After the boy's return home, his mother dies. He is sent back to the small town for good. Following a short, painful period of adjustment, he takes the step into adulthood, just as his namesake triumphs in the boxing ring.

We forget how marvellous it can be for a youngster to discover that the most ordinary days can be filled with revelations and discoveries. In every episode, Ingemar lives the growing pains, confusions and joys of coming of age. He is a sober kid of few words. He makes up for this with introspection. His stream of consciousness punctuates the film. Whenever Ingemar is particularly confused or sorrowful, the movie cuts to a star-studded sky and we hear the boy's thoughts.

Ingemar is a collector of odd facts, mostly about accidents through which he ponders the mysteries of life and fate. He thinks of a train and bus collision that left five dead and fourteen wounded; of an Evel Knievel-type daredevil motorcyclist who perished as he was trying to jump over 31 barrels (" if there had been only 30, he would have cleared them"); of an athlete in a stadium who was transfixed by another's javelin throw.

Ingemar talks to himself the way characters in the films of Godard tell each other trivia and anecdotes, seemingly irrelevant but in reality meaningful. The meaning for Ingemar is that, after all, his tribulations are minor: in relative terms he's not so badly off.

Throughout, his constant, his leitmotif, is the story of Laika, the dog that the Soviets sent into space and left to die among the stars. The boy identifies with Laika as well as with his own, absent dog. When particularly perplexed or annoyed, he gets down on all fours and barks.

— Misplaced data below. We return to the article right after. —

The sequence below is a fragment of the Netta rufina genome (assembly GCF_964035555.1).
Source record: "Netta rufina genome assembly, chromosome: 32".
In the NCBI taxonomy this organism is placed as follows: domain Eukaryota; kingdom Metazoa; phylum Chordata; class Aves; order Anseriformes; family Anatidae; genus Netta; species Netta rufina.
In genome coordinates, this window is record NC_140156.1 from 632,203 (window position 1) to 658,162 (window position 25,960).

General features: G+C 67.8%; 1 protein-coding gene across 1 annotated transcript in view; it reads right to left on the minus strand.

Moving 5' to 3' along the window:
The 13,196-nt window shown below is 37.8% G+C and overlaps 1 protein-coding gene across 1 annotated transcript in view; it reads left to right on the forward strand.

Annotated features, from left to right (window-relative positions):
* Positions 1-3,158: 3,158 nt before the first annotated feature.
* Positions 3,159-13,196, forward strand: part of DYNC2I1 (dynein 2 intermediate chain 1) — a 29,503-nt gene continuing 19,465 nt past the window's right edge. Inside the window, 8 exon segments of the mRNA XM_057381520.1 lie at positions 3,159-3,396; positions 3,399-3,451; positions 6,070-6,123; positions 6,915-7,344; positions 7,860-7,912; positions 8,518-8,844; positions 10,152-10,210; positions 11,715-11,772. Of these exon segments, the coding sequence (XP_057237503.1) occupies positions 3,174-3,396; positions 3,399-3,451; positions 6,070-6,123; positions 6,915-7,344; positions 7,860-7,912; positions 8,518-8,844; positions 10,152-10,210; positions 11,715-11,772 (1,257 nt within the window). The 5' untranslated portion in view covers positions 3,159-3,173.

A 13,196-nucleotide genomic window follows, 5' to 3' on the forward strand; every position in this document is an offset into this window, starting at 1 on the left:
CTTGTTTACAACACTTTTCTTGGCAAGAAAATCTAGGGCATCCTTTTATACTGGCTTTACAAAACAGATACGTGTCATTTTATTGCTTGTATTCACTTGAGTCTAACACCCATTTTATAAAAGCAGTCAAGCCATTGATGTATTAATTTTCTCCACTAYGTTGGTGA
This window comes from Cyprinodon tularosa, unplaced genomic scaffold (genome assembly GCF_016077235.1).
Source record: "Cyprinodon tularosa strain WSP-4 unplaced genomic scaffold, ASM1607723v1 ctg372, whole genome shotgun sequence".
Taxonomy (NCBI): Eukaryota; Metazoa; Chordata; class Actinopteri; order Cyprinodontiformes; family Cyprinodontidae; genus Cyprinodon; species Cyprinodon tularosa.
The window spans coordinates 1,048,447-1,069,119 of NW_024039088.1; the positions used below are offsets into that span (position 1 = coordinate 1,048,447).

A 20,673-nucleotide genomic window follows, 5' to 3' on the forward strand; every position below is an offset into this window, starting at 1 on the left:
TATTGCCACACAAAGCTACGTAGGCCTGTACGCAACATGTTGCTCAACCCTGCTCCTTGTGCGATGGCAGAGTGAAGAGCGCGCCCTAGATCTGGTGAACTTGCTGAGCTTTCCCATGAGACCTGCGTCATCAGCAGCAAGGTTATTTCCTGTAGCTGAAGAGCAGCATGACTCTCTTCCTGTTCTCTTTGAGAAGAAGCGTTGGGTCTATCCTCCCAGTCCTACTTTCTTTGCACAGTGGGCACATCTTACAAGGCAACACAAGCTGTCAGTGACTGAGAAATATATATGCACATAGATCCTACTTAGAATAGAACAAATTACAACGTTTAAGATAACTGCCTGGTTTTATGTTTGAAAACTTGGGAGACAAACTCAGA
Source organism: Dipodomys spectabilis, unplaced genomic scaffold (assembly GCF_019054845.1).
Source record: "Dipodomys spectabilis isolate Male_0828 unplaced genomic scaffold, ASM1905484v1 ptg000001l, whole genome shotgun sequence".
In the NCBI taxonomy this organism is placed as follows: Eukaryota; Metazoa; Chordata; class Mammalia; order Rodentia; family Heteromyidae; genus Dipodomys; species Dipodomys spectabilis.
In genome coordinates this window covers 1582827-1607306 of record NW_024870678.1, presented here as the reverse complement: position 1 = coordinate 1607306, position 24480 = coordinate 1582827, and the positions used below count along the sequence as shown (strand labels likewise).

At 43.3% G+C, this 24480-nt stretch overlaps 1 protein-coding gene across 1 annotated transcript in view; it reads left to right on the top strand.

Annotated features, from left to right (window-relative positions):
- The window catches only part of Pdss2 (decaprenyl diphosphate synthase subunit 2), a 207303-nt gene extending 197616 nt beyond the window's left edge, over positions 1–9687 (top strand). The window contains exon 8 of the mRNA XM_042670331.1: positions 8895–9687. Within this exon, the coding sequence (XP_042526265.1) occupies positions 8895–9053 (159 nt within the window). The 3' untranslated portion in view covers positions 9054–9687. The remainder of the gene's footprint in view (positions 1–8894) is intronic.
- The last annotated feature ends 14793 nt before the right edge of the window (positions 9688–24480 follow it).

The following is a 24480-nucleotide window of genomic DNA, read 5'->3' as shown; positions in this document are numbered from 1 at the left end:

Among the charms of "My Life as a Dog" is that it is sensitive without being distancing, outlandish and cute (His Life) ; or familiar to most viewers and maudlin (Our Life); or full of manufactured surprises (This is Your Life).

The cast is perfect. Anton Glanzelius (Ingemar), is a homely child with the kind of face that at first glance seems more appropriate for The Dead End Kids or Our Gang. Yet he gets to you within minutes as his deep-set eyes prove what Ingmar Bergman said, that the eyes are the mirror of the soul. Glanzelius can convey an amazing range of feelings through tiny changes of expression and body language. His is an Oscar-worthy performance.

Script and direction introduce superb little details, visual and behavioral (Ingemar takes out his alienation by chasing a potato around his plate) or aural (the transition of sound from a vacuum cleaner to a car engine). Director Hallstrom's techniques--indirect, lovingly ironical, elliptically humorous, based on razor-sharp observation -- are good enough to make you wish to see his other films. Hallstrom's approach is the closest thing to the methods of master filmmakers like the Czech (now American) Milos Forman ("The Firemen's Ball"), that other Czech Jiri Menzel ("My Sweet Little Village") or those of the better, bittersweet Yugoslav movies.

It's a wonderful "Life."